How Do Winegrowers Prevent Phylloxera?

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At some point during the wine-loving journey of everyone you will encounter mysterious references to the phylloxera. What is it , and what is the significant?

Phylloxera is an insect that resembles an aphid (a louse) which feeds on grapevine roots, which kills the grapevine. The pest moved across Eastern North America to Europe and destroyed vineyards by the latter part of the 1800s. The only way to prevent it is to graft resistant to phylloxera American vine rootstocks to European vines (aka Vitis Vinifera – e.g., Merlot, Chardonnay and so on.). Although we have known about the prevention for more than 100 years, it was known that phylloxera was a major problem for growers of grapes in California in the 1980s.

Grapevine Phylloxera: The Devastatrix

Phylloxera (pronounced the sound of fell-OXera) is tiny louse which goes through a long and intricate lifecycle on grapevines. It is a natural resident of the indigenous grapevines that grow in the eastern region of the North American continent, phylloxera and the specific vines grew over time in a synbiotic relationship.

Things became interesting in the early 1900s when botanists unknowingly transferred phylloxera to Europe, Australia, and even to the western US in the latter part of the 1800s. Sending exotic plants to share with friends and relatives was the trend at the time (Victorians are a good example ) And among the sea-born plants were the cuttings that were indigenous American grapevines.

Not only the vines completed the trip, but they also insects that stow away.

From garden plots and greenhouses within France, phylloxera marched across Europe throughout the 1900s and effectively destroyed the wine-growing industry. The Vitis vinifera, also known as European grapevine varieties, did not have the natural resistance to the phylloxera. Every single vine that was affected by phylloxera fell.

When France’s wine production declined and the wine-producing regions were rediscovered, other lesser-known regions rose to compete with France, bringing some unexpected results.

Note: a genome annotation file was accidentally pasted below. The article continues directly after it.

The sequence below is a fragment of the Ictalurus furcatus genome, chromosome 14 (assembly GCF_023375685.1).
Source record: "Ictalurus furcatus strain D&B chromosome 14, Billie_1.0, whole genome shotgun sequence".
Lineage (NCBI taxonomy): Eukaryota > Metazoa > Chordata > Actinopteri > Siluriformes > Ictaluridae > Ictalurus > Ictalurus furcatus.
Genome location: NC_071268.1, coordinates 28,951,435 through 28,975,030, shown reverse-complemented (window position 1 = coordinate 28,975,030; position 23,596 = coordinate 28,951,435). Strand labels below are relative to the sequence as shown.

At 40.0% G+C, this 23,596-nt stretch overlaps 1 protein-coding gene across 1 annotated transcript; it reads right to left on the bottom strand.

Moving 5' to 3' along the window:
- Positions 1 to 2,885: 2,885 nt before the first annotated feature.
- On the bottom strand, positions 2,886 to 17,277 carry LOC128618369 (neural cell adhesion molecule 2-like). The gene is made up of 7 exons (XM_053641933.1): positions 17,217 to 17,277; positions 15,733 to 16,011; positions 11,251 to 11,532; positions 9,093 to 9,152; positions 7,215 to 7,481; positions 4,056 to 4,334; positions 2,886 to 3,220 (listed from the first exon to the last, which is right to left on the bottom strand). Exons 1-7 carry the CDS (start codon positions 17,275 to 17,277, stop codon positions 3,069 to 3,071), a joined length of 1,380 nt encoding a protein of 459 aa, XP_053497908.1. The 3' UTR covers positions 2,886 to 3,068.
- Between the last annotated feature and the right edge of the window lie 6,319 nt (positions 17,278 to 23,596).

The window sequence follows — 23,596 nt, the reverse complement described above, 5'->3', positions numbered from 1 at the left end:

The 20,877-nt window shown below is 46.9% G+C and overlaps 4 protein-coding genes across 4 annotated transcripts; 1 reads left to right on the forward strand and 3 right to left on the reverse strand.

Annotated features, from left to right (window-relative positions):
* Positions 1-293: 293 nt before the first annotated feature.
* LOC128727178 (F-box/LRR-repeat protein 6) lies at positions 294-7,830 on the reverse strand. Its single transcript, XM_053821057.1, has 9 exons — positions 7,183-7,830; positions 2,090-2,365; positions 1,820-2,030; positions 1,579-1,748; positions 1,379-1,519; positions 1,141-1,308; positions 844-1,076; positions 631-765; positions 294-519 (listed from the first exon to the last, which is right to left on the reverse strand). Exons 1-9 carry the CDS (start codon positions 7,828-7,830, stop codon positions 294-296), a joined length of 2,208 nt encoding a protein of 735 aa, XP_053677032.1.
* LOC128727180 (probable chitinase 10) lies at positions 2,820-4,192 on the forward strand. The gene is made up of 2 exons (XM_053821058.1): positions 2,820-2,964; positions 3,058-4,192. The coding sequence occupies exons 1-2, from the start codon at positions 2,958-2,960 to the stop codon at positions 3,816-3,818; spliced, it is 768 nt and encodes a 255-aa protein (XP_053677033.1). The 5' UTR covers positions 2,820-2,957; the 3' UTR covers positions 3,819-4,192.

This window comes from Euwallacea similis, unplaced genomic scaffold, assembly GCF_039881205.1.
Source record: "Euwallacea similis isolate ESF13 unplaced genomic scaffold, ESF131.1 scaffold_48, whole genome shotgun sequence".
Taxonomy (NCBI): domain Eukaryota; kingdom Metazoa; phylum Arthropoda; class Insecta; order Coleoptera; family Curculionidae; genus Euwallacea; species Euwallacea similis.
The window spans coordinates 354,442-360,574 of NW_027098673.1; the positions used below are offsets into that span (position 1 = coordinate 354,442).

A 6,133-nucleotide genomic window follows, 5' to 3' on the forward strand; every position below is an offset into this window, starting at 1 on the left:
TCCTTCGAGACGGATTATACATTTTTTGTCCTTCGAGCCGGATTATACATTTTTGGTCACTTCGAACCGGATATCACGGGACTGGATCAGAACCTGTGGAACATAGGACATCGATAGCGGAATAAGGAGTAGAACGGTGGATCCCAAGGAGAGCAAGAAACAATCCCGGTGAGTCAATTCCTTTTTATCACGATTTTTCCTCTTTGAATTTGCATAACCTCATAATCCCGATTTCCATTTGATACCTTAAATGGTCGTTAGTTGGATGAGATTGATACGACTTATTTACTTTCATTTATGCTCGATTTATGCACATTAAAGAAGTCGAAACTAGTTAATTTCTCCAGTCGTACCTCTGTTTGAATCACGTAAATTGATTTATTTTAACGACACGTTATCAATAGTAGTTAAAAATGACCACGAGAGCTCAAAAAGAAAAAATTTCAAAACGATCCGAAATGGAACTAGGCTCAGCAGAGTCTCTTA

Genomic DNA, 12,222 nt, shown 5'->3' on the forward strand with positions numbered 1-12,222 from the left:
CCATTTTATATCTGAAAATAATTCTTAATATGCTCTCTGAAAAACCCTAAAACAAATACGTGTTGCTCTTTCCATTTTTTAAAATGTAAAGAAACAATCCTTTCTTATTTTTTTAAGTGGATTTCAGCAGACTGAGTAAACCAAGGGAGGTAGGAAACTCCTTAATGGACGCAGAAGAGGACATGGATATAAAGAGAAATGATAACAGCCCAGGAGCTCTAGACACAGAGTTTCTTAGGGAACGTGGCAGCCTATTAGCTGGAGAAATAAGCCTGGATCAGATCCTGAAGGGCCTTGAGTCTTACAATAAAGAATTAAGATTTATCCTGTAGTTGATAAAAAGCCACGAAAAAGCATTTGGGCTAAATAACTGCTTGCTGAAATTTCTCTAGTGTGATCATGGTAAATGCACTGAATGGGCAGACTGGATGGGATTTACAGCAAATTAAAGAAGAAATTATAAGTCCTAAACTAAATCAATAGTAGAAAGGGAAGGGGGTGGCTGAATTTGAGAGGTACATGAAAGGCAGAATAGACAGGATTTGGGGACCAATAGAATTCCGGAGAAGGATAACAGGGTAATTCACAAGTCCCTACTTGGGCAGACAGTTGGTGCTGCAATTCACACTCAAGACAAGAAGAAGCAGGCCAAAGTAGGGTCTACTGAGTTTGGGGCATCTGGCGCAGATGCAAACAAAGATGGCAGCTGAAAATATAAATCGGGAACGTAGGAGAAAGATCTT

Paris :Librairie agricole de la maison rustique,1829-1974..

First, experienced French vineyard managers and viniculturalists relocated into areas that were not yet affected by the phylloxera. This had a positive net result, increasing the quality of local wine and improving winemaking knowledge in all areas where French workers migrated to make wine.

Additionally, the necessity in exporting highly skilled labourers and import wine to the thirsty population led to an increase in commercial and agricultural traffic across France and other wine-growing regions, which was made possible by newly constructed railroads. This has accelerated the spread of phylloxera into vineyards throughout Europe.

The result was that, by 1910, almost none of the European wine-producing region had remained unaffected.

A representation of a grapevine from the 1890s of the rootstock prior to and following an outbreak of phylloxera.

A representation of a grapevine from the 1890s of a rootstock, before and after an outbreak of phylloxera.

How can winegrowers prevent Phylloxera?

The only known method for treating phylloxera is root grafting.

Horticultural grafting has been practiced for many years. This easy procedure takes the phylloxera-resistant rootstocks (the root-stem at the bottom of a vine) from the native American vine species Vitis berlandieri, Vitis riparia or Vitis rupestris and connects it to the European fine-wine producing plant Vitis vinifera (the green leafy portion that grows on the vine).